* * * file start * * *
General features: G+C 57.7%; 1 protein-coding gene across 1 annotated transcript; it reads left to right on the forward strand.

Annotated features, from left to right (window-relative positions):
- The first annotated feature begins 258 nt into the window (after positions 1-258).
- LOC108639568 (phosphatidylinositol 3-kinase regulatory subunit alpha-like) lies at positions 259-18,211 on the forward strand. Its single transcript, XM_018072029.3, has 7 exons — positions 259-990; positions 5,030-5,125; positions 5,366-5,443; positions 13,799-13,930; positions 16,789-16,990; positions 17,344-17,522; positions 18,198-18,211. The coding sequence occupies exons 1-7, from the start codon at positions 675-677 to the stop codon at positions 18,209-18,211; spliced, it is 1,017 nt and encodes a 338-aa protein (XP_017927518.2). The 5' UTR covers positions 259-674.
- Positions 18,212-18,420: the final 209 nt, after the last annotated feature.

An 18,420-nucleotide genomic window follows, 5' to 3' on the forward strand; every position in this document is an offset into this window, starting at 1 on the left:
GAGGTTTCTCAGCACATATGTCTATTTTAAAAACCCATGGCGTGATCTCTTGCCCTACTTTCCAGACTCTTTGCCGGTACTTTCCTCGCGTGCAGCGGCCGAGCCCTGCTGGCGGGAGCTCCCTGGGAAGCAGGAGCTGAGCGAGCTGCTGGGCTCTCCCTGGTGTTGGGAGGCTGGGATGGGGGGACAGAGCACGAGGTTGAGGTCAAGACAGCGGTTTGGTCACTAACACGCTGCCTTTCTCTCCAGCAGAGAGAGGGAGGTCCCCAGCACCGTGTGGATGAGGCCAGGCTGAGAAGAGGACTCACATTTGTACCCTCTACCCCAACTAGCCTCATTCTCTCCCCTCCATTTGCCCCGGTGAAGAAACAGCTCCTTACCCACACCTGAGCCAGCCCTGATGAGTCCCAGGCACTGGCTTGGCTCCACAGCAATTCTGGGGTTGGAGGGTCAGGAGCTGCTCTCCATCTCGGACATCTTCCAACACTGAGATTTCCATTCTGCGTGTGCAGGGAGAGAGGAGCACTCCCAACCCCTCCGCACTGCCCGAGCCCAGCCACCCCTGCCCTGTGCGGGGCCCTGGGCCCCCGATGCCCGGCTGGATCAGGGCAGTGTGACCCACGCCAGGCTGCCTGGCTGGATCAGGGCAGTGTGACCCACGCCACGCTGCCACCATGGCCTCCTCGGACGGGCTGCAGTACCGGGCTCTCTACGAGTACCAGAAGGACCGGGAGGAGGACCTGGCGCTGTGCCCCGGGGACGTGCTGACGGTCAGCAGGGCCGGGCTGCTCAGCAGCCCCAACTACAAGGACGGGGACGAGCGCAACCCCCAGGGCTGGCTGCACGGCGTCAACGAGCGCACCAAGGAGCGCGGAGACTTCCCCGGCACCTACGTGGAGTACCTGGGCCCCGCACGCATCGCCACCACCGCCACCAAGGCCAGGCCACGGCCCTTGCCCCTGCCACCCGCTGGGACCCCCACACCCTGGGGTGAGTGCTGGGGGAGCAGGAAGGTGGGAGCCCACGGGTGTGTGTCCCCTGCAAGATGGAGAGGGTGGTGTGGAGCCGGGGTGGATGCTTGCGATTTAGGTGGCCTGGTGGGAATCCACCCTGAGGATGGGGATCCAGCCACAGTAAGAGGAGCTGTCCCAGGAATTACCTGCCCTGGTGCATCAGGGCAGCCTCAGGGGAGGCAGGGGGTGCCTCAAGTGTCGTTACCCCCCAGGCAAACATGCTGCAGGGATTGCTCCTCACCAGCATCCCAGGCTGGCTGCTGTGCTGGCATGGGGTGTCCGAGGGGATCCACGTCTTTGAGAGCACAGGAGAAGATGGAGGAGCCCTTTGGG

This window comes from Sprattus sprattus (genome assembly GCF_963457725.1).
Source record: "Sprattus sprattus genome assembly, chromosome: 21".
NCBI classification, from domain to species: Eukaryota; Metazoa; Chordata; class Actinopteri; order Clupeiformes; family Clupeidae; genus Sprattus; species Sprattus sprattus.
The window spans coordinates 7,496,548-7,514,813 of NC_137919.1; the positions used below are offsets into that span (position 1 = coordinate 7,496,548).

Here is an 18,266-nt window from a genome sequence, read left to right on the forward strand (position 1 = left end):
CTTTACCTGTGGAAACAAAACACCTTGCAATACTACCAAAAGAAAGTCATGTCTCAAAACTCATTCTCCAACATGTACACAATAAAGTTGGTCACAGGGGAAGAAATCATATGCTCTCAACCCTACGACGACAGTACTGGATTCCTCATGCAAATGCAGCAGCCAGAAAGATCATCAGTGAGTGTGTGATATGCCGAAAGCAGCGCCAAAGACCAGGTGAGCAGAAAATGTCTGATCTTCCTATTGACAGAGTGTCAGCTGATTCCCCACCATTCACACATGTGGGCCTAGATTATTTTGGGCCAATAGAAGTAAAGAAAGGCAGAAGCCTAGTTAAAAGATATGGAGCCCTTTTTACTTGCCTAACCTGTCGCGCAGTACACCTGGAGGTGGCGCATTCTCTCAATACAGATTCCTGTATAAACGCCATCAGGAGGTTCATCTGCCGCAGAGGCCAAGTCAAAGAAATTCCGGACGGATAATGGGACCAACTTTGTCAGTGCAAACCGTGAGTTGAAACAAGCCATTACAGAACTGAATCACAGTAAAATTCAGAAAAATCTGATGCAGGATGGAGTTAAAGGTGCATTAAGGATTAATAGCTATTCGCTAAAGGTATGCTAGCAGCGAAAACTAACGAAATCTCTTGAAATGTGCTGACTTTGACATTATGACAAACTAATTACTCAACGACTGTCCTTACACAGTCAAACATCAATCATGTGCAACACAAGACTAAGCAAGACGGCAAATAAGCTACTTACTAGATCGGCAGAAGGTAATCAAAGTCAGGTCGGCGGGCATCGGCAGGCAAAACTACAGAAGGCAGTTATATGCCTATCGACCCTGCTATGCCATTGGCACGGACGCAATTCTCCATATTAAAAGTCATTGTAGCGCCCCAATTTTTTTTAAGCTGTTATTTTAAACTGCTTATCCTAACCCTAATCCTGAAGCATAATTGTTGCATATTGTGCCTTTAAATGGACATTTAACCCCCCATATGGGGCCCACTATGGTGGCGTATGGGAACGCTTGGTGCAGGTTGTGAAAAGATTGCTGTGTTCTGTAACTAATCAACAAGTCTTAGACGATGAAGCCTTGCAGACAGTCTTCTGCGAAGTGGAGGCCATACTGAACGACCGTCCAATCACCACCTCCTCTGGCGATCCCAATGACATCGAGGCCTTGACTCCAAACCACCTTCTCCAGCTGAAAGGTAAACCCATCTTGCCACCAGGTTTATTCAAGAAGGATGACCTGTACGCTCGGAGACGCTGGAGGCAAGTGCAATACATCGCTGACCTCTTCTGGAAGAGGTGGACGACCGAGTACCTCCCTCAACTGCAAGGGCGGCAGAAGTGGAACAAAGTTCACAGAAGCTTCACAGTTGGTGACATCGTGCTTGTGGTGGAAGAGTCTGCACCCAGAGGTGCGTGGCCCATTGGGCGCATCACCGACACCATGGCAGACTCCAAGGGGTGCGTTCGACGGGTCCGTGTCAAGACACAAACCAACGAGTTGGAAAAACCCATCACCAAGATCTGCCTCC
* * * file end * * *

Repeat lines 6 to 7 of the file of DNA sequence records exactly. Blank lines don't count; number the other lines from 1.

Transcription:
An 18,420-nucleotide genomic window follows, 5' to 3' on the forward strand; every position in this document is an offset into this window, starting at 1 on the left:
GAGGTTTCTCAGCACATATGTCTATTTTAAAAACCCATGGCGTGATCTCTTGCCCTACTTTCCAGACTCTTTGCCGGTACTTTCCTCGCGTGCAGCGGCCGAGCCCTGCTGGCGGGAGCTCCCTGGGAAGCAGGAGCTGAGCGAGCTGCTGGGCTCTCCCTGGTGTTGGGAGGCTGGGATGGGGGGACAGAGCACGAGGTTGAGGTCAAGACAGCGGTTTGGTCACTAACACGCTGCCTTTCTCTCCAGCAGAGAGAGGGAGGTCCCCAGCACCGTGTGGATGAGGCCAGGCTGAGAAGAGGACTCACATTTGTACCCTCTACCCCAACTAGCCTCATTCTCTCCCCTCCATTTGCCCCGGTGAAGAAACAGCTCCTTACCCACACCTGAGCCAGCCCTGATGAGTCCCAGGCACTGGCTTGGCTCCACAGCAATTCTGGGGTTGGAGGGTCAGGAGCTGCTCTCCATCTCGGACATCTTCCAACACTGAGATTTCCATTCTGCGTGTGCAGGGAGAGAGGAGCACTCCCAACCCCTCCGCACTGCCCGAGCCCAGCCACCCCTGCCCTGTGCGGGGCCCTGGGCCCCCGATGCCCGGCTGGATCAGGGCAGTGTGACCCACGCCAGGCTGCCTGGCTGGATCAGGGCAGTGTGACCCACGCCACGCTGCCACCATGGCCTCCTCGGACGGGCTGCAGTACCGGGCTCTCTACGAGTACCAGAAGGACCGGGAGGAGGACCTGGCGCTGTGCCCCGGGGACGTGCTGACGGTCAGCAGGGCCGGGCTGCTCAGCAGCCCCAACTACAAGGACGGGGACGAGCGCAACCCCCAGGGCTGGCTGCACGGCGTCAACGAGCGCACCAAGGAGCGCGGAGACTTCCCCGGCACCTACGTGGAGTACCTGGGCCCCGCACGCATCGCCACCACCGCCACCAAGGCCAGGCCACGGCCCTTGCCCCTGCCACCCGCTGGGACCCCCACACCCTGGGGTGAGTGCTGGGGGAGCAGGAAGGTGGGAGCCCACGGGTGTGTGTCCCCTGCAAGATGGAGAGGGTGGTGTGGAGCCGGGGTGGATGCTTGCGATTTAGGTGGCCTGGTGGGAATCCACCCTGAGGATGGGGATCCAGCCACAGTAAGAGGAGCTGTCCCAGGAATTACCTGCCCTGGTGCATCAGGGCAGCCTCAGGGGAGGCAGGGGGTGCCTCAAGTGTCGTTACCCCCCAGGCAAACATGCTGCAGGGATTGCTCCTCACCAGCATCCCAGGCTGGCTGCTGTGCTGGCATGGGGTGTCCGAGGGGATCCACGTCTTTGAGAGCACAGGAGAAGATGGAGGAGCCCTTTGGG